Description
FIELD OF THE INVENTION

The invention relates to a communication system, for example a ring communication system or a bus based system, having a number of end station ports which enable respective end stations (such as computers and word processing terminals) to transmit onto and receive signals from a signal carrying medium.

DESCRIPTION OF THE PRIOR ART

Communication systems of this type are highly sophisticated and rely on complex protocols to enable communication to be achieved between end stations connected to the signal carrying medium. Examples of such protocols are the token ring protocol and the FDDI system. These protocols incorporate certain fault recovery procedures if a fault should arise within the system. However, with increasing numbers of end stations being connected to communication systems, the existing fault recovery techniques tend to be slow and in addition the existing fault recovery procedures provide incomplete protection against the erroneous operation of the end stations themselves, nor against any out of specification operation of the system.

Conventionally, ports are grouped into so-called hub units which themselves can incorporate certain intelligence to enable faults to be detected. For example, in one type of hub unit, additional stations are incorporated on the system within the hub which are used simply to detect if the network or system is operational or faulty. Internal control circuits can then process the information returned by these additional stations and force other end stations connected to the hub to be removed in turn until the network or system is again operational.

As mentioned above, these fault recovery techniques are slow particularly in practical implementations where more than 80 end stations may be connected to a single hub. Multiple faults will further increase fault recovery time.

SUMMARY OF THE INVENTION

In accordance with the present invention, a communication system comprises a signal carrying medium coupled to a series of end station ports which enable respective end stations to transmit signals onto and receive signals from the medium; control means for controlling the connection of end stations to the medium via the ports; and monitoring means connected to the control means for monitoring characteristics of signals generated by end stations coupled to the ports, the monitoring means being connected in parallel to the medium and supplying information relating to the monitored signals to the control means in use.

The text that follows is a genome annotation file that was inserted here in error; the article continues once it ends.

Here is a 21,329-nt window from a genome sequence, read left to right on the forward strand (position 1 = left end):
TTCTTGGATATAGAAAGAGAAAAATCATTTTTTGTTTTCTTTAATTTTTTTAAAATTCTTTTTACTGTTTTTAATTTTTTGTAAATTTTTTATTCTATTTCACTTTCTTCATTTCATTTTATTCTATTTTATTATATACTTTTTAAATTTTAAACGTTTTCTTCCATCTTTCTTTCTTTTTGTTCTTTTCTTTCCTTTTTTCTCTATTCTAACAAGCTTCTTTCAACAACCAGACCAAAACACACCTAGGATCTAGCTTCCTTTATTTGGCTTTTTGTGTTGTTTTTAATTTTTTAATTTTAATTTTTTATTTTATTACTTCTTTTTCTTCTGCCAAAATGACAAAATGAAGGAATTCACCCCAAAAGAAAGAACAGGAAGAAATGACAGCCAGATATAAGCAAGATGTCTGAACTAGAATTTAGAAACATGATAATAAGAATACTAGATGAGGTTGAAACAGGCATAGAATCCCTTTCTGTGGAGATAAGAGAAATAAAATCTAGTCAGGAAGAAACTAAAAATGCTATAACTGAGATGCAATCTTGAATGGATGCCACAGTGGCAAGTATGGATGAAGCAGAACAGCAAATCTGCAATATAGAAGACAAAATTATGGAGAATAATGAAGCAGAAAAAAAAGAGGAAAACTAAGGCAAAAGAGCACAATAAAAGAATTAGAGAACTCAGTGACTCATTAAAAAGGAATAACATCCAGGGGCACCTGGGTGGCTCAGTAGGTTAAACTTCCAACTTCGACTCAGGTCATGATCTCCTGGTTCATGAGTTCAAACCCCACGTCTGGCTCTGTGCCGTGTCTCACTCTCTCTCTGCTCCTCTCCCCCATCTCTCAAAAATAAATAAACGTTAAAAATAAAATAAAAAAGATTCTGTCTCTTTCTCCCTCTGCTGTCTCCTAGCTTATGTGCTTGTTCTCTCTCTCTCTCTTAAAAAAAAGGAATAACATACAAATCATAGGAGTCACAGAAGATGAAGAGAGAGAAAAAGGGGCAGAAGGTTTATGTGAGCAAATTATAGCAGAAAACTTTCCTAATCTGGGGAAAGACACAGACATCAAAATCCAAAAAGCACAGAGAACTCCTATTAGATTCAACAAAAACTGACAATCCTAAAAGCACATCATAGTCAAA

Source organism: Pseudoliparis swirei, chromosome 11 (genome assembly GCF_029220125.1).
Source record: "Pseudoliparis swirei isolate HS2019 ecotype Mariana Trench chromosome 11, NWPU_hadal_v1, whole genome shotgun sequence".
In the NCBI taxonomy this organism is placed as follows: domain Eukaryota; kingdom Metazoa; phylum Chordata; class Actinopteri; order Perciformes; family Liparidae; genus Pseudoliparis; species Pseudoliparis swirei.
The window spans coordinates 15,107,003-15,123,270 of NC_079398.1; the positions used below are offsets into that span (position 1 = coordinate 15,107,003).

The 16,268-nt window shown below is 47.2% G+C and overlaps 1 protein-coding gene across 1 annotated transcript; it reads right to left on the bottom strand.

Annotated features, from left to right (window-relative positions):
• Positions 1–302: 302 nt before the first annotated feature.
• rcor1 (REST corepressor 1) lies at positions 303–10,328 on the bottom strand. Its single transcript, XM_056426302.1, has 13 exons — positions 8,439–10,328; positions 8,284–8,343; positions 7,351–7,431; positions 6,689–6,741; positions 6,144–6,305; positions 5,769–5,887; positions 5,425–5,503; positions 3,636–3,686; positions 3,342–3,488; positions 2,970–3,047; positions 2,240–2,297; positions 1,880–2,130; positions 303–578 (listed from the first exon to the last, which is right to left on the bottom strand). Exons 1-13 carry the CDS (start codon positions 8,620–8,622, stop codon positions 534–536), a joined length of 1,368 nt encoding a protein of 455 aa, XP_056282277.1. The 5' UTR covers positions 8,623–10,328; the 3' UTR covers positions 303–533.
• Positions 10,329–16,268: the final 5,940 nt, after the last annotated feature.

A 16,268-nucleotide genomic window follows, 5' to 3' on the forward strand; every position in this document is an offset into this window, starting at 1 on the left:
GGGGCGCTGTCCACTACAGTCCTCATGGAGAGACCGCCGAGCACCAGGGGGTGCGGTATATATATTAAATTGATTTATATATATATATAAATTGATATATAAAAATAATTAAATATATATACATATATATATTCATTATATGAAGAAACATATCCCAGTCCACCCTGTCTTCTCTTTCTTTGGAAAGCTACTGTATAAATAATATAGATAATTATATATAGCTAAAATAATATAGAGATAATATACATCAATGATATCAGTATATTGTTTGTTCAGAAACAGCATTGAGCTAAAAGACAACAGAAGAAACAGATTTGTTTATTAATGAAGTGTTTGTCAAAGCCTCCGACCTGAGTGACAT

In contrast to the known systems described above, in which fault recovery is achieved by placing additional end stations onto the medium, the invention provides monitoring means in parallel with the medium to monitor the signals generated by the end stations, those signals passing in parallel to the monitoring means and along the signal carrying medium.

There are several ways in which the invention can be implemented. In one arrangement, the monitoring means comprises a number of monitoring units, one connected to each port. This enables the signals from each end station to be monitored individually and separately so that a fault condition can immediately be isolated to a particular end station and remedial action taken.

Preferably, each monitoring unit is positioned between the end station and the port so that signals from the end station are monitored before they reach the port. This is particularly convenient in that it enables the characteristics of an end station to be monitored before the port is controlled by the control means to allow signals from the end station to reach the signal carrying medium. Thus, if any fault is detected, the end station will not be connected to the signal carrying medium and so operation of the communication system will not be jeopardised.

It should be understood that although the invention is primarily to prevent fault conditions preventing operation of the communication system, it also enables signals from the end stations to be monitored and reported for other reasons.